Joris Voorn - The New Balance
Amsterdam based Joris Voorn is a man with great taste – he loves David Lynch, Haruki Murakami and Sigur Ros, so he’s a favourite in our minds. At the helm of the latest Balance compilation – yes, a techno producer – he talks to 3D’s Cyclone about the mix, guitars and Detroit techno.
Joris Voorn has reconfigured classic techno for a new generation. Now the erudite Dutchman (he reads Fyodor Dostoyevsky!) has mixed the latest volume in Australia’s esteemed Balance series, traditionally biased towards progressive house.
Voorn’s double-set spans techno, house, dub and ambient. It’s ambitious, too, incorporating in excess of 100 tracks, all edited, looped and layered. Balance 014 will appeal to those who embraced Richie Hawtin’s De9: Transitions or Sasha’s Involver. It’s no straight mix-CD.
“I didn’t really see it as a big challenge in the beginning, because I wanted to do, not a very ordinary mix-CD, but just a more regular one,” a sleepy Voorn says, admitting that the only other Balance he’s heard is James Holden’s. “I didn’t have the initial plan to make something this extensive, big and complex. It just grew along the way. Once I started, things got more and more complex. It was a very natural process. I didn’t even plan to have this many tracks. In the end I didn’t count the tracks, I just handed them over. I actually read in the promo page that it was over 100!”
Voorn hasn’t chosen obvious ‘techno’ records, either, the most unusual being Goldie’s Timeless. “That’s one of my all-time favourite electronic music tracks,” he enthuses. “After 15 years it’s still an amazing piece of music.” There’s also a sampling of Radiohead’s Nude, remixed by his friend Ripperton.
Voorn has impressed minimal fans as well as Detroit techno purists, appearing at Movement, Detroit’s electronic music festival, with his live show. He references the Motor City’s techno on Balance, selecting a track by The Martian. But Voorn isn’t inclined to over-romanticise Detroit techno. He doubts that the style will ever return. “It’s a difficult music to really make a big comeback,” he ponders. “It’s too deep and too melodic and maybe too specific. I don’t think it’s ever gonna come back. It’s also had its time – it’s quite a dated sound, if you listen to this music nowadays. Even producers who are still making Detroit [techno], they’re making a sound that’s yesterday, it’s dated, and it’s not so fresh any more.”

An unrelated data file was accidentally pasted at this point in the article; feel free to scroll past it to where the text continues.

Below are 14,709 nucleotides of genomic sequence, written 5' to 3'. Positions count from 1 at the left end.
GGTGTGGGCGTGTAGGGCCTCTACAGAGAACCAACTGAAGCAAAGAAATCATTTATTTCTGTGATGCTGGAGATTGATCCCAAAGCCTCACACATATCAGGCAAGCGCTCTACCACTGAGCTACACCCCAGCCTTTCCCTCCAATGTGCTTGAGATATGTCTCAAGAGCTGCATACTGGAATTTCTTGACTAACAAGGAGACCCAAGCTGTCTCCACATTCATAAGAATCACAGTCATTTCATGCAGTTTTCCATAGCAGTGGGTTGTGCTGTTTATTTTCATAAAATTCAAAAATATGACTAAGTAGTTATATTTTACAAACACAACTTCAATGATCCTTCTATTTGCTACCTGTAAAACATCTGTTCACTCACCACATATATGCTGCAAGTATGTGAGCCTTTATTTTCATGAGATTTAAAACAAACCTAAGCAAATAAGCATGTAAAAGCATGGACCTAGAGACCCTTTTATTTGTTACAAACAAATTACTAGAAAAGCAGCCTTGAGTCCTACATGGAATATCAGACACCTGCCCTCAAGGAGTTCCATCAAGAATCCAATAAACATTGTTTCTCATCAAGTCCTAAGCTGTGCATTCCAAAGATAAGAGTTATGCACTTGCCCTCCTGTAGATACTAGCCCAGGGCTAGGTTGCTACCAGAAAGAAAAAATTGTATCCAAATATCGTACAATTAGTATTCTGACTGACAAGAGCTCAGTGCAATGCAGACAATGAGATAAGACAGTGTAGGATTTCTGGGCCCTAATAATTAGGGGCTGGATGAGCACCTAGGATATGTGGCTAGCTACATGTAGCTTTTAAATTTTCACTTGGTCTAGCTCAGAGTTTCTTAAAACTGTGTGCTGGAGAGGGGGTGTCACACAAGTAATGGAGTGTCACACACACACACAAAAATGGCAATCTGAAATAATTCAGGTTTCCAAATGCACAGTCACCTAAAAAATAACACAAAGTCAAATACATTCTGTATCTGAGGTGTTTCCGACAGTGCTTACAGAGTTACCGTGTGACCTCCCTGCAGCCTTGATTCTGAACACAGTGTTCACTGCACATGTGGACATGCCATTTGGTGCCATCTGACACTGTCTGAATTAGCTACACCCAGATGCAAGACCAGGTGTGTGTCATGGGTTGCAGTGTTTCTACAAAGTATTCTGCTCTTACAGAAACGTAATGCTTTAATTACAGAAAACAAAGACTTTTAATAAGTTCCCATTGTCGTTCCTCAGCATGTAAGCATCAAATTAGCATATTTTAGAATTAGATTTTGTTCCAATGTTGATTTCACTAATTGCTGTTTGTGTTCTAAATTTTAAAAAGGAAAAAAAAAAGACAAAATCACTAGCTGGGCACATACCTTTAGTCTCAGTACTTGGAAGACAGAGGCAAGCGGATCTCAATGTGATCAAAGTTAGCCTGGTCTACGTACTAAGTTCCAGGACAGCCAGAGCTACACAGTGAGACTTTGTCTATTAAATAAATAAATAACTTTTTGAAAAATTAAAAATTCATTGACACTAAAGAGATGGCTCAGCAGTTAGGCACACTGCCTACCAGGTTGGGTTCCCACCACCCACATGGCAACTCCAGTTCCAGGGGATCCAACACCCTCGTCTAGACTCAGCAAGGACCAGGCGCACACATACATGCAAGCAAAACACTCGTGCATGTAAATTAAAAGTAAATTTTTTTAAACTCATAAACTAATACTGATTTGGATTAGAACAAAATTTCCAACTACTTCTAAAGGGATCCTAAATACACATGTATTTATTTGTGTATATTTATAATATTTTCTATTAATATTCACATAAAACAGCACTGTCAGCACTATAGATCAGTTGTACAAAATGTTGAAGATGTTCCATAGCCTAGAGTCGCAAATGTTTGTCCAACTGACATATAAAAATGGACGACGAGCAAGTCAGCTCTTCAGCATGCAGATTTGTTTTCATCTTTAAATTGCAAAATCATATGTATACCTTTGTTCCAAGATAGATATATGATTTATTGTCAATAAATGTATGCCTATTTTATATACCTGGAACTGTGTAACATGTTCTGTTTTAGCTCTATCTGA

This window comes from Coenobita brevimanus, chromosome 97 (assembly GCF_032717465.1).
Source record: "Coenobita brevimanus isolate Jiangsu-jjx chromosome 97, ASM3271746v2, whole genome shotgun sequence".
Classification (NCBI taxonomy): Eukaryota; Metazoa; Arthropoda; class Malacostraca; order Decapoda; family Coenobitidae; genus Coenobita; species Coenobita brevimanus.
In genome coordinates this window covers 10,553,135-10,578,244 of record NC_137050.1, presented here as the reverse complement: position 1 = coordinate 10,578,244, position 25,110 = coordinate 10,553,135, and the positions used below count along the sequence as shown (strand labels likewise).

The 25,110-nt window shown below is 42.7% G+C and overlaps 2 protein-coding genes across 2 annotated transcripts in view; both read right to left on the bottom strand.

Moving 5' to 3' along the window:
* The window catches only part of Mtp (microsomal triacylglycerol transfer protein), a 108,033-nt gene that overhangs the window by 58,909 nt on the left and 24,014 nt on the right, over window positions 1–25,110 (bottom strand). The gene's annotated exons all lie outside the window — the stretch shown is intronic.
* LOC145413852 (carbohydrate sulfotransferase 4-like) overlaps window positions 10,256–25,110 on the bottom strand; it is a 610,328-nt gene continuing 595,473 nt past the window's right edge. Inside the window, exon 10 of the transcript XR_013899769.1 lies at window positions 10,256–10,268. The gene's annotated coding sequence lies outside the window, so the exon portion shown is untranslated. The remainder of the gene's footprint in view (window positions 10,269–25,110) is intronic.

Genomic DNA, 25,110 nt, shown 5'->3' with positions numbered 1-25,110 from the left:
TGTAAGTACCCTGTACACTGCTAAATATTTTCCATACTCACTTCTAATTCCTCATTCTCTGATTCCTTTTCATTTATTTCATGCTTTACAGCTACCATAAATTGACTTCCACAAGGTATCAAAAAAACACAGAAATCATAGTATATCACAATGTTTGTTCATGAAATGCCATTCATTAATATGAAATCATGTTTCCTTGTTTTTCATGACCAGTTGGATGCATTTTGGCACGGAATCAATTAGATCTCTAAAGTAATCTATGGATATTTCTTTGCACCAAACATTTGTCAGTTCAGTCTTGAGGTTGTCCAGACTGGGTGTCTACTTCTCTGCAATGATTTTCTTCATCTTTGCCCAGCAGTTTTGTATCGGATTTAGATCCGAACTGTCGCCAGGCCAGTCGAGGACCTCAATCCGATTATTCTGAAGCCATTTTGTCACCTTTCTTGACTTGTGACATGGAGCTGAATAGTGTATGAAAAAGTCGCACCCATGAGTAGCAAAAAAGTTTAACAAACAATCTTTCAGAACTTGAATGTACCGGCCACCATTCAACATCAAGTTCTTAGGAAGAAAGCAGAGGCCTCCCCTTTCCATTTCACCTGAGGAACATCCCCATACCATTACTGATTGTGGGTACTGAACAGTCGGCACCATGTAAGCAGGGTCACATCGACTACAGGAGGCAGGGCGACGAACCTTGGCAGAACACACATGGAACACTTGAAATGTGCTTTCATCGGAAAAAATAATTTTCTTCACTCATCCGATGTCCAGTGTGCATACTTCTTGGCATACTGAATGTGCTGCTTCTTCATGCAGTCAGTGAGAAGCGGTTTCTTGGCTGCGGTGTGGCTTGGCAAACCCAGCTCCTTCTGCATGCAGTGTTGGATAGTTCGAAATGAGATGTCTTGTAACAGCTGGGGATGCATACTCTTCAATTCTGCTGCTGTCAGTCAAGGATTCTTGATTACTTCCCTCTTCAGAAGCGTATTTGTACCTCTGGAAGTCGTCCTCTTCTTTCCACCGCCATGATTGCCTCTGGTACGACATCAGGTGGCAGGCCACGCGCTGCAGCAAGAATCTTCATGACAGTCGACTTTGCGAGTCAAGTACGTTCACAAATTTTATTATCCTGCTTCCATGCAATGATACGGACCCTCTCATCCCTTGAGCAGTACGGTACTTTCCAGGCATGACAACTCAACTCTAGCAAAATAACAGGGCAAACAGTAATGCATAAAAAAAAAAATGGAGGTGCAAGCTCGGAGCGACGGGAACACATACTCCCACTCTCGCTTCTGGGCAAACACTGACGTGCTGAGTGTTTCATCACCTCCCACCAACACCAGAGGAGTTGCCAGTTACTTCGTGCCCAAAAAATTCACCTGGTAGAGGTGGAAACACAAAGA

The Rotterdam native was once intent on becoming an architect or designer but music took over. Voorn began DJing in the late ’90s. He broke through with Incident on Technasia’s Sino. He’s since presented two ‘artist’ albums, 2004’s Future History and, three years on, the eclectic From A Deep Place. He means to cut another – and more experimental – album for next year. Voorn also runs his own label, Green.
Today Voorn himself listens to “guitar-oriented bands” as he considers the production of electronica increasingly “limiting”. The scene is healthy overall, but he’d like producers to be more adventurous. “I don’t think people are experimenting as much as they did many years ago, but things are still slowly progressing,” he says. “I do feel that people are sometimes trying to make a track that sounds like one of their favourite producers – you see that happening a lot – so it’s more difficult than ever to find the right tracks because things sound alike quite a bit. But maybe that’s normal...”
WHO: Joris Voorn
WHAT: Balance 014 through Stomp / Plays Nevermind
WHEN: Out now / Saturday 7 February